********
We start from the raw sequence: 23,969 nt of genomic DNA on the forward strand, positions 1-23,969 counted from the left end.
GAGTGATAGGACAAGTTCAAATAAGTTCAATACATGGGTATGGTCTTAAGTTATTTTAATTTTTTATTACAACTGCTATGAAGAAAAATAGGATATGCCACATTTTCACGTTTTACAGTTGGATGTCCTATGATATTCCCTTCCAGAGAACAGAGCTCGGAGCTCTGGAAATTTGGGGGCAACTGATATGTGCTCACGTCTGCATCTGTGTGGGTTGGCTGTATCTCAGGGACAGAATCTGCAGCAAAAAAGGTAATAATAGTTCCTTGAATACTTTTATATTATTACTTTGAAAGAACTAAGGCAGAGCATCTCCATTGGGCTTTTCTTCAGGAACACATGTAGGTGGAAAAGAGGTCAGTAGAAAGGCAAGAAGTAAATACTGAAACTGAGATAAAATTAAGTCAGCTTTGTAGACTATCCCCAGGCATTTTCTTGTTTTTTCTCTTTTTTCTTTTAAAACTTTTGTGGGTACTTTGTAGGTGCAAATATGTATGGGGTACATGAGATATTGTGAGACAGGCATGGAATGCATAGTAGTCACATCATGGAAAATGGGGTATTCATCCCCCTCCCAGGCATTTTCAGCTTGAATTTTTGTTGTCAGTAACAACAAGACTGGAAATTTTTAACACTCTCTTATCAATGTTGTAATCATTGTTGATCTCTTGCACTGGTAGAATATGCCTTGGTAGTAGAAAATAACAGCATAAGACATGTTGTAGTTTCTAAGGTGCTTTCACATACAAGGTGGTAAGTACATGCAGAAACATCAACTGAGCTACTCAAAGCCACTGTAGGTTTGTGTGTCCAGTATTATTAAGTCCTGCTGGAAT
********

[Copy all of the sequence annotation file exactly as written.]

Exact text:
We start from the raw sequence: 23,969 nt of genomic DNA on the forward strand, positions 1-23,969 counted from the left end.
GAGTGATAGGACAAGTTCAAATAAGTTCAATACATGGGTATGGTCTTAAGTTATTTTAATTTTTTATTACAACTGCTATGAAGAAAAATAGGATATGCCACATTTTCACGTTTTACAGTTGGATGTCCTATGATATTCCCTTCCAGAGAACAGAGCTCGGAGCTCTGGAAATTTGGGGGCAACTGATATGTGCTCACGTCTGCATCTGTGTGGGTTGGCTGTATCTCAGGGACAGAATCTGCAGCAAAAAAGGTAATAATAGTTCCTTGAATACTTTTATATTATTACTTTGAAAGAACTAAGGCAGAGCATCTCCATTGGGCTTTTCTTCAGGAACACATGTAGGTGGAAAAGAGGTCAGTAGAAAGGCAAGAAGTAAATACTGAAACTGAGATAAAATTAAGTCAGCTTTGTAGACTATCCCCAGGCATTTTCTTGTTTTTTCTCTTTTTTCTTTTAAAACTTTTGTGGGTACTTTGTAGGTGCAAATATGTATGGGGTACATGAGATATTGTGAGACAGGCATGGAATGCATAGTAGTCACATCATGGAAAATGGGGTATTCATCCCCCTCCCAGGCATTTTCAGCTTGAATTTTTGTTGTCAGTAACAACAAGACTGGAAATTTTTAACACTCTCTTATCAATGTTGTAATCATTGTTGATCTCTTGCACTGGTAGAATATGCCTTGGTAGTAGAAAATAACAGCATAAGACATGTTGTAGTTTCTAAGGTGCTTTCACATACAAGGTGGTAAGTACATGCAGAAACATCAACTGAGCTACTCAAAGCCACTGTAGGTTTGTGTGTCCAGTATTATTAAGTCCTGCTGGAAT